27 Comments on “Tuesday Reads: Gordon Gekko for President?”

  1. Pat Johnson says:

    The only candidate on that stage who ever held a real job is Ron Paul. As a practicing physician he at least showed that he had to get up in the morning and perform a service. The others are nothing more than seasoned politicians who made their fortunes by pushing paper or mixing with the right crowd who could ease their way through access.

    Newt tries to up his creds by establishing that he is not as well off as Romney since he only made a paltry 2 million last year. Santorum and Perry live lives of privilege all gained from their years of “public service” while Huntsman comes by his fortune through his father. Who are these people trying to kid?

    Romney represents the worst since his fortune was “earned” largely through the suffering of others whose benefits and pensions found their way into his pocket by generous tax loopholes put in place that would only benefit the investor class.

    The hypocrisy is in their pretense to understand and relate to the ordinary person who is faced with the struggle to maintain a modicum of dignity in a culture that prefers to honor the rich who make money with money.

    These are “career politicians” with their eyes on the prize of how much money they can gather unto themselves at whatever cost is involved. This usually means selling their very souls at the altar of Mammon if that’s what it takes to “succeed”.

  2. peggysue22 says:

    Hahaha. We must be on the same wavelength, BB. I found Gingrich’s line of attack beyond belief–The Anti-Capitalist rides to the rescue.

    Rick Perry, of course, chimed in because he has no ideas of his own. And now Santorum? Of course, they’re all tripping over one another and contradicting 3 years of declaring that the remedy for what ails us ‘was’ a CEO in the WH. Government should run like a business, I’ve heard countless times. I think the maxim is dead wrong but that hasn’t stopped the GOP from saying it over and over and over again.

    Which only proves these so-called candidates will say just about anything. Even if it’s contrary to their own underlying message.

    Let the games begin!

    • bostonboomer says:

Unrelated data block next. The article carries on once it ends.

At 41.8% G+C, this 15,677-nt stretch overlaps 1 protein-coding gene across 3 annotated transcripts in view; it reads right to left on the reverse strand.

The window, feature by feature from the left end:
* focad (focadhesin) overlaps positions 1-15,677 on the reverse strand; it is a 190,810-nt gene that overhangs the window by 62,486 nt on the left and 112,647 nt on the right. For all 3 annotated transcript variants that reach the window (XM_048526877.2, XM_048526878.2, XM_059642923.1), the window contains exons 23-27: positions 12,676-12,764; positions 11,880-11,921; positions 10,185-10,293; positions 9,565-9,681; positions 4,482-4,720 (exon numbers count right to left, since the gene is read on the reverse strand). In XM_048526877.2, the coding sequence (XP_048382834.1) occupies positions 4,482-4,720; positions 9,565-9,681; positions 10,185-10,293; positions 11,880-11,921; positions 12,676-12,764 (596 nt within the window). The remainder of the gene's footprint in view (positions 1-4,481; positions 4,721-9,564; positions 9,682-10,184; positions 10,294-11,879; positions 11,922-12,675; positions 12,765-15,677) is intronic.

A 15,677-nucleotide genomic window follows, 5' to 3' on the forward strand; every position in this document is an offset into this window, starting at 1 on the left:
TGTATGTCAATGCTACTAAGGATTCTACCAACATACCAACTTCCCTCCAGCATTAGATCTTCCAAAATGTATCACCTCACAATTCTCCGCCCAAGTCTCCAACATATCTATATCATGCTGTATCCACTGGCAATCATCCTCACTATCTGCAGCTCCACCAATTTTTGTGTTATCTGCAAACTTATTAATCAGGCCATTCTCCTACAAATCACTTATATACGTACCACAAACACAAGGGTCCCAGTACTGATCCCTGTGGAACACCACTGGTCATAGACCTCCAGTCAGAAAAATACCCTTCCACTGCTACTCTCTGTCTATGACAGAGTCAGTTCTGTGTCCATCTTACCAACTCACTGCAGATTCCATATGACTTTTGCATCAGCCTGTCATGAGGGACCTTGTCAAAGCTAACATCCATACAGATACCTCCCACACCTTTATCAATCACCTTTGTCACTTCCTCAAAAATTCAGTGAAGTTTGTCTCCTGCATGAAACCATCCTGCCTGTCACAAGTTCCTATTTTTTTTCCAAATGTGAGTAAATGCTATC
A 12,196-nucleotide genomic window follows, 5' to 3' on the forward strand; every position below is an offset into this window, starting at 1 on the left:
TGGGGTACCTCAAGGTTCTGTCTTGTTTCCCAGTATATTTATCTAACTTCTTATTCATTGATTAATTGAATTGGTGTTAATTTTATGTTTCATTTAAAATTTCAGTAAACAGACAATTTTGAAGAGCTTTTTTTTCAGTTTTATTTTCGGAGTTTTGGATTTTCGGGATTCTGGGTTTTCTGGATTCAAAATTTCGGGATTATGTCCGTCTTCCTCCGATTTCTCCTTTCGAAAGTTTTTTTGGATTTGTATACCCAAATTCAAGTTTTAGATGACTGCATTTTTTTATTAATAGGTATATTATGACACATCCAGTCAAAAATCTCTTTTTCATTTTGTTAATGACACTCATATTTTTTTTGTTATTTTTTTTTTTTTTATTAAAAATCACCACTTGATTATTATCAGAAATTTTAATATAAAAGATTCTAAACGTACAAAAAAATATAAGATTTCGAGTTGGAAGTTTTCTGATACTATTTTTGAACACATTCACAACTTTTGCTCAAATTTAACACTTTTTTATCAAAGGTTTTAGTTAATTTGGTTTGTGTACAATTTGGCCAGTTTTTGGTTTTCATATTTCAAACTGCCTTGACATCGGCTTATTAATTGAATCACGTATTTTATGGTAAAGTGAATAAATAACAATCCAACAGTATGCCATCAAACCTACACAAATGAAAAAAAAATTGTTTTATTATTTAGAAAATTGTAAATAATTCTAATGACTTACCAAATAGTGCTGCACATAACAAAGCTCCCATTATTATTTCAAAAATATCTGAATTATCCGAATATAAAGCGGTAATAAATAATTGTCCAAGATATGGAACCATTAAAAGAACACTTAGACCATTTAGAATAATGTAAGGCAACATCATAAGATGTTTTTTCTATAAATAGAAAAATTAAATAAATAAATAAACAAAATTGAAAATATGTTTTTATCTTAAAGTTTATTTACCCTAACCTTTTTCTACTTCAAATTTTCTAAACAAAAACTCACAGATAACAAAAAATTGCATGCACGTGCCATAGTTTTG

If they manage to slow Romney down, I don’t care what they say. Gingrich, though, is telling the absolute truth. He has Romney nailed and I’m rooting for him to show that documentary.

  3. Minkoff Minx says:

    Let’s see what happens tonight…BB, check this out: New Hampshire Primary | Buddy Roemer Comes Out Swinging | Mediaite

    GOP Presidential candidate Buddy Roemer, the former Congressman and Governor of Louisiana who has been shut out of the debates thus far, appeared on Morning Joe Tuesday, and ripped into his fellow GOP candidates — as well as President Obama — for their relationships with their Super PACs and excessive fundraising efforts.

    Roemer, who is polling at 2% in the latest New Hampshire poll — doubling Rick Perry’s support (1%) — has been running a campaign based on getting corruption out of politics. He wasted no breath hammering his rivals for their ease in getting involved with their Super PACs:

    “It is disgraceful to watch Mitt Romney, Jon Huntsman, and the others with Super PACs talk about, oh, they don’t have anything to do with their Super PAC. It’s a lie. This election is corrupted by Super PACs and big money. And you know who knows? All these guys running for President.”

    • Pat Johnson says:

      Buddy is correct. Going forward the only candidates running for office will come only from the top 1%.

    • bostonboomer says:

      That’s funny, Minx. I didn’t know that Roemer is ahead of Perry now. What a comedown for the guy who thought god wanted him to be president.

    • quixote says:

      I know Roemer is well thought of here at Skydancing, and that Dak is a whole lot more aware than I am of his recent history. So set me straight if I’m being too jaundiced. I was very put off by him switching from Dem to Repub, while in office as Governor!, for what sure looked like opportunistic reasons. (In 1991, just before Bill Clinton roared out of nowhere to win the Presidency, the Republicans were the only game in DC, and I think Roemer had visions of moving on up.) Admittedly, he always was a conservative Democrat, but switching while actually in office, and elected presumably as a Democrat, left me with a bad taste.

      He wasn’t bad as Governor, and given that most Govs in Louisiana are nails-on-blackboard screechingly awful, that does speak in his favor.

      • dakinikat says: